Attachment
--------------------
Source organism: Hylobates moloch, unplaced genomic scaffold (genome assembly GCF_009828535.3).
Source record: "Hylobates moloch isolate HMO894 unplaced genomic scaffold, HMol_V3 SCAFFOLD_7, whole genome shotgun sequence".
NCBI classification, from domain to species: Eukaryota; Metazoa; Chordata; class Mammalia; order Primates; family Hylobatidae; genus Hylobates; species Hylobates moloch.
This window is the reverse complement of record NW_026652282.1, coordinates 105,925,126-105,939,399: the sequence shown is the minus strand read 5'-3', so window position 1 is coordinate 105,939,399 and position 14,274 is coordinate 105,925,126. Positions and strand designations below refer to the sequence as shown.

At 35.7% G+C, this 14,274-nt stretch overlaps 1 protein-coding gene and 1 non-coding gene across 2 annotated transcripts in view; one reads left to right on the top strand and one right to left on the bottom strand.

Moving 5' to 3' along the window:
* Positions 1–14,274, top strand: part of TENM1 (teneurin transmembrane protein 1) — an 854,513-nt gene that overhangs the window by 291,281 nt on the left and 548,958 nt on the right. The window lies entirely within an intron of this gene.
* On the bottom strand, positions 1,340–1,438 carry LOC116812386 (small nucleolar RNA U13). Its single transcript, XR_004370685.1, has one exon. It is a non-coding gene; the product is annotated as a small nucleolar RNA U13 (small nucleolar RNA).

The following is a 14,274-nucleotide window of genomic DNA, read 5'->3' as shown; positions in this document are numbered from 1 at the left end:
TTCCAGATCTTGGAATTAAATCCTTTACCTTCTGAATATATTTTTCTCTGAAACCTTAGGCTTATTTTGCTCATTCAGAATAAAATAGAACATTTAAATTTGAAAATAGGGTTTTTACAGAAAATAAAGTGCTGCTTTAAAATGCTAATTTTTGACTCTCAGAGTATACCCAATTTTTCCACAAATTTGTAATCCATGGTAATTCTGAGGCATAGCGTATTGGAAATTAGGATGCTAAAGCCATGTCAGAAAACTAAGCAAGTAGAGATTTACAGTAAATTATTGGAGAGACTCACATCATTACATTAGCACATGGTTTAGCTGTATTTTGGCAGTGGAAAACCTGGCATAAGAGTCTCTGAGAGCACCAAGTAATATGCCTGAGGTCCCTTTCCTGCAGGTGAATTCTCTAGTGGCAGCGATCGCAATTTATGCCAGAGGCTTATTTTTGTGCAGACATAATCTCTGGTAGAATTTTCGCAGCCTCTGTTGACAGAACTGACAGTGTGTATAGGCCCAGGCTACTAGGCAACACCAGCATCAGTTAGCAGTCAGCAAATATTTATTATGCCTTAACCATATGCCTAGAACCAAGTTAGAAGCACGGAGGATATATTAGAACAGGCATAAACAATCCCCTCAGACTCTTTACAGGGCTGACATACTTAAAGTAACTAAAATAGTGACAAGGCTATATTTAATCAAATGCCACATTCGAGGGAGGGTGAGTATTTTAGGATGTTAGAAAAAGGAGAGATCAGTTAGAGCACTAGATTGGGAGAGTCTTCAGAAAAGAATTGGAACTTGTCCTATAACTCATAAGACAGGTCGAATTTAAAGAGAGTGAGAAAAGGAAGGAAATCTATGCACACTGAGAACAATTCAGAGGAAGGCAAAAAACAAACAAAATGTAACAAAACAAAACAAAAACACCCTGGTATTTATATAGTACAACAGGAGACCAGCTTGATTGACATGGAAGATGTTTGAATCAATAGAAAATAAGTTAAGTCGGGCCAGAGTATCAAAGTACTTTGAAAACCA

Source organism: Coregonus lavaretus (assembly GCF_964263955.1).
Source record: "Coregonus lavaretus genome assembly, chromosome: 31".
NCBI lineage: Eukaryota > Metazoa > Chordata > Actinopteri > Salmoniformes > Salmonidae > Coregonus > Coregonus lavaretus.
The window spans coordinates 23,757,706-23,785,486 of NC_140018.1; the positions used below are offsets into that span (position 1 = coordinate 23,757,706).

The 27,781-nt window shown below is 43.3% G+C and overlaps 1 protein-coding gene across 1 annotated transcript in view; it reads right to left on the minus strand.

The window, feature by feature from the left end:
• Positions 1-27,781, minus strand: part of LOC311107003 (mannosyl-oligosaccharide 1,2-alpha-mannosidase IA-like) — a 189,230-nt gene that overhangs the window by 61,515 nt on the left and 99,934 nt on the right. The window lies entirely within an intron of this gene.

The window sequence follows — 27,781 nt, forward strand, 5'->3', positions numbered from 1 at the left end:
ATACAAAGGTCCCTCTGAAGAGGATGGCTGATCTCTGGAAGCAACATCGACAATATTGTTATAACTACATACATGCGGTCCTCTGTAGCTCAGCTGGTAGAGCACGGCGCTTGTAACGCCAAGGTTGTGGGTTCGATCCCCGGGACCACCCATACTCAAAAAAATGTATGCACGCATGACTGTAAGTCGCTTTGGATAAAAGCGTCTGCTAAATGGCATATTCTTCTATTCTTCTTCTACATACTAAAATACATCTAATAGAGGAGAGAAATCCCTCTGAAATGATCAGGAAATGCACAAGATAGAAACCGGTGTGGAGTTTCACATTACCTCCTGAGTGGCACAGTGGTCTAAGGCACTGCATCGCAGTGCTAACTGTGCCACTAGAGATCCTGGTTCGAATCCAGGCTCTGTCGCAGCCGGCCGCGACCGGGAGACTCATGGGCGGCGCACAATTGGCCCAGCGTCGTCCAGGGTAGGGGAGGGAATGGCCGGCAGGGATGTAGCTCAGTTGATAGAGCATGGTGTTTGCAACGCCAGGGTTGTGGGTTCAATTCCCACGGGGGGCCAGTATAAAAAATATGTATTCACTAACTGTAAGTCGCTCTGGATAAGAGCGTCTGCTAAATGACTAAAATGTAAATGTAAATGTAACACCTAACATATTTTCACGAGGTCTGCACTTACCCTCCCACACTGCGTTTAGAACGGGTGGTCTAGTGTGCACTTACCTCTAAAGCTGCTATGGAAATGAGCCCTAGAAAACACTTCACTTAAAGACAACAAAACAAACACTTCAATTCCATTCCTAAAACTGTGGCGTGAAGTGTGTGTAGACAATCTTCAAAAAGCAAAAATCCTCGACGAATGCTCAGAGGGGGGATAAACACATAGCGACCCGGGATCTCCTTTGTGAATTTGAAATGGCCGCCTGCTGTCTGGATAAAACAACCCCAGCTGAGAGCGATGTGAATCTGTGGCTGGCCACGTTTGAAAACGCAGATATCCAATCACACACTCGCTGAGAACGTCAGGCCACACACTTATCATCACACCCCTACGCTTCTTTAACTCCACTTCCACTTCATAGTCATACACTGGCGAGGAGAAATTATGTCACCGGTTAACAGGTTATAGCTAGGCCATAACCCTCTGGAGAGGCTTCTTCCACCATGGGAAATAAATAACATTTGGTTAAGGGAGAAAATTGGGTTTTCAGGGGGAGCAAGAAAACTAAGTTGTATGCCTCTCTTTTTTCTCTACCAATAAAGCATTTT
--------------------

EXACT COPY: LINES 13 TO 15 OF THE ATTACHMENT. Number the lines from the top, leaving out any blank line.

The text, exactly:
NCBI lineage: Eukaryota > Metazoa > Chordata > Actinopteri > Salmoniformes > Salmonidae > Coregonus > Coregonus lavaretus.
The window spans coordinates 23,757,706-23,785,486 of NC_140018.1; the positions used below are offsets into that span (position 1 = coordinate 23,757,706).

The 27,781-nt window shown below is 43.3% G+C and overlaps 1 protein-coding gene across 1 annotated transcript in view; it reads right to left on the minus strand.